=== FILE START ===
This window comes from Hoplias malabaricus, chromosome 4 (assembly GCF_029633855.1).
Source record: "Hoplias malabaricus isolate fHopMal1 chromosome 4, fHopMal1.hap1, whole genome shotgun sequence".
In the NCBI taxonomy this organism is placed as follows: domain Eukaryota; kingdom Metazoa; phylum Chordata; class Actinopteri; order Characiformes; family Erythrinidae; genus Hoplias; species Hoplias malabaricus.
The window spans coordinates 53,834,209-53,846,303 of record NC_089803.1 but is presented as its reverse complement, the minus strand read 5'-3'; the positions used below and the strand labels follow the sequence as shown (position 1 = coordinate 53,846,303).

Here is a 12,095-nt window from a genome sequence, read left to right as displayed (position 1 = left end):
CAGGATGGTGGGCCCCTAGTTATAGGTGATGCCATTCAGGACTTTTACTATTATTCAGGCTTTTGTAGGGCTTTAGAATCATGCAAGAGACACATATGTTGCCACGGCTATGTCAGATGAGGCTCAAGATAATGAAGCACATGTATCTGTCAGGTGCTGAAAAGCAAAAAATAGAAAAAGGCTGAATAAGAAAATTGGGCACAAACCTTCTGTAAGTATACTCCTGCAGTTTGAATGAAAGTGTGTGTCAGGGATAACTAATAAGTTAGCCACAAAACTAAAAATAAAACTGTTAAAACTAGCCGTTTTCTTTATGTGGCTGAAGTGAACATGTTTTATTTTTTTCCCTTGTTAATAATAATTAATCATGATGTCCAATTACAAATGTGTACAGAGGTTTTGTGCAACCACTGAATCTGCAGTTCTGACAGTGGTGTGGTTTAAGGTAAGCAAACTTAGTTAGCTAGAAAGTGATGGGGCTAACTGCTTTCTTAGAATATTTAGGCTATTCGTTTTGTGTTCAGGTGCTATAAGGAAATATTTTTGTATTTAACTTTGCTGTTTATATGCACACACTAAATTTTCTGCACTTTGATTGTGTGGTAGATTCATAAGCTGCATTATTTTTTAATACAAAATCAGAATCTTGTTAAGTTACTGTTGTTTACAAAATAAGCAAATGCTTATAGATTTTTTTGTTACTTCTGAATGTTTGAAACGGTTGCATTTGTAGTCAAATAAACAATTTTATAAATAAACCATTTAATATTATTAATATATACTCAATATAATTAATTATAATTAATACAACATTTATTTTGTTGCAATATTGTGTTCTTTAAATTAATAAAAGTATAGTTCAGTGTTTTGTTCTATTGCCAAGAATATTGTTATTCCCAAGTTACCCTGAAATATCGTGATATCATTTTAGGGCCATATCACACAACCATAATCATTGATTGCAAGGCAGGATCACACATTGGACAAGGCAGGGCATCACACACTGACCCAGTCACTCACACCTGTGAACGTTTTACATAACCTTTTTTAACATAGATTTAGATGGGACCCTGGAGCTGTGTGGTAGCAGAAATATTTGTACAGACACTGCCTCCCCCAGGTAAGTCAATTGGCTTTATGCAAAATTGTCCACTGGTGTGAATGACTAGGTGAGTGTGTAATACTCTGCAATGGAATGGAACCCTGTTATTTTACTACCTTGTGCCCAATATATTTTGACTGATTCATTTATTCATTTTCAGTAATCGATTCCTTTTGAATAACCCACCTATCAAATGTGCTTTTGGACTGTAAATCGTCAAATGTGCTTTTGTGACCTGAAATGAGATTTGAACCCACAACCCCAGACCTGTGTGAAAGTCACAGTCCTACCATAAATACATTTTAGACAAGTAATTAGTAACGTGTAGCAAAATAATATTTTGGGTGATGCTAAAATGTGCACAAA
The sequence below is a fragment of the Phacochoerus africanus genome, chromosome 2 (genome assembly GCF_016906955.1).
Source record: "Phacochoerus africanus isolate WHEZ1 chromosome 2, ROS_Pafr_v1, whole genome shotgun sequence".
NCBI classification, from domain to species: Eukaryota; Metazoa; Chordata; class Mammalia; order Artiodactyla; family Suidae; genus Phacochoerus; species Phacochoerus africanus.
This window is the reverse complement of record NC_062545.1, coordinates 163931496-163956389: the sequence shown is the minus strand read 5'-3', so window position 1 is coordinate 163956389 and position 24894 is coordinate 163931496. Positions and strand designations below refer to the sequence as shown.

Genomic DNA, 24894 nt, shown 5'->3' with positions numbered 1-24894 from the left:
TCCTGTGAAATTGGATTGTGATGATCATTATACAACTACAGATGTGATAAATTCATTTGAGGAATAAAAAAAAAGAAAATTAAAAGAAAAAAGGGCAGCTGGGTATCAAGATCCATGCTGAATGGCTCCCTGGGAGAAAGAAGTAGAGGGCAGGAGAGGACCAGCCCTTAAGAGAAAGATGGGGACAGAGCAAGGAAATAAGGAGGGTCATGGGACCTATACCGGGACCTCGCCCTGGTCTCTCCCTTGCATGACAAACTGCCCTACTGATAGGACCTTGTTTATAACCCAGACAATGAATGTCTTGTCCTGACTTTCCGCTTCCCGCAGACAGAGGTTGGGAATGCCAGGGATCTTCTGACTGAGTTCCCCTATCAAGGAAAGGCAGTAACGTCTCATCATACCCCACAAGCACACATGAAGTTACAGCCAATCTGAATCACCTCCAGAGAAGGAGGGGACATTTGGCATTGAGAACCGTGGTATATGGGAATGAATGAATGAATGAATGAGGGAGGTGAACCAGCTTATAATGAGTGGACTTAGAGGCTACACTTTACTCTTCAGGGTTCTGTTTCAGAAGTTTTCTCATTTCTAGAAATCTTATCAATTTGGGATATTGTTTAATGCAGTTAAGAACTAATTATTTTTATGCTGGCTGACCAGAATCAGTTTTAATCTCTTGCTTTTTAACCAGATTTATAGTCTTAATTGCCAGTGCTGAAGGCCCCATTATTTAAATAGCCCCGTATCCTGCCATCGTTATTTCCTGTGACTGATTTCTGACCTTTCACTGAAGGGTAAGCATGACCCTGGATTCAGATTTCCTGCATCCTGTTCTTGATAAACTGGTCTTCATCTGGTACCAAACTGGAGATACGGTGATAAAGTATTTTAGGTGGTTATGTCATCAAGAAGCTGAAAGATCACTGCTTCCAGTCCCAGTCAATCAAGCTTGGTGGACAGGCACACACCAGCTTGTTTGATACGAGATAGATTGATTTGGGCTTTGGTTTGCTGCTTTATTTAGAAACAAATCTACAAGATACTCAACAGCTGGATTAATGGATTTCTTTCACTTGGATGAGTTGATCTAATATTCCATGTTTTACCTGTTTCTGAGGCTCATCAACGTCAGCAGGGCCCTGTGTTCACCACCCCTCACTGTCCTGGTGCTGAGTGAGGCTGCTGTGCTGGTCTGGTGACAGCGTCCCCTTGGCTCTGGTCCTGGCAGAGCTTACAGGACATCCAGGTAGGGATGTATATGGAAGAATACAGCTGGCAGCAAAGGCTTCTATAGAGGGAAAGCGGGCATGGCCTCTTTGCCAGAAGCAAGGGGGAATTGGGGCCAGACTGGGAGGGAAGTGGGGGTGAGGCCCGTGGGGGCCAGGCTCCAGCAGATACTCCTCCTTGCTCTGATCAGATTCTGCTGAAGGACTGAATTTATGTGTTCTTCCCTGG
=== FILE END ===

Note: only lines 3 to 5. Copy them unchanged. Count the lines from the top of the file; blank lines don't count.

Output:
In the NCBI taxonomy this organism is placed as follows: domain Eukaryota; kingdom Metazoa; phylum Chordata; class Actinopteri; order Characiformes; family Erythrinidae; genus Hoplias; species Hoplias malabaricus.
The window spans coordinates 53,834,209-53,846,303 of record NC_089803.1 but is presented as its reverse complement, the minus strand read 5'-3'; the positions used below and the strand labels follow the sequence as shown (position 1 = coordinate 53,846,303).

Here is a 12,095-nt window from a genome sequence, read left to right as displayed (position 1 = left end):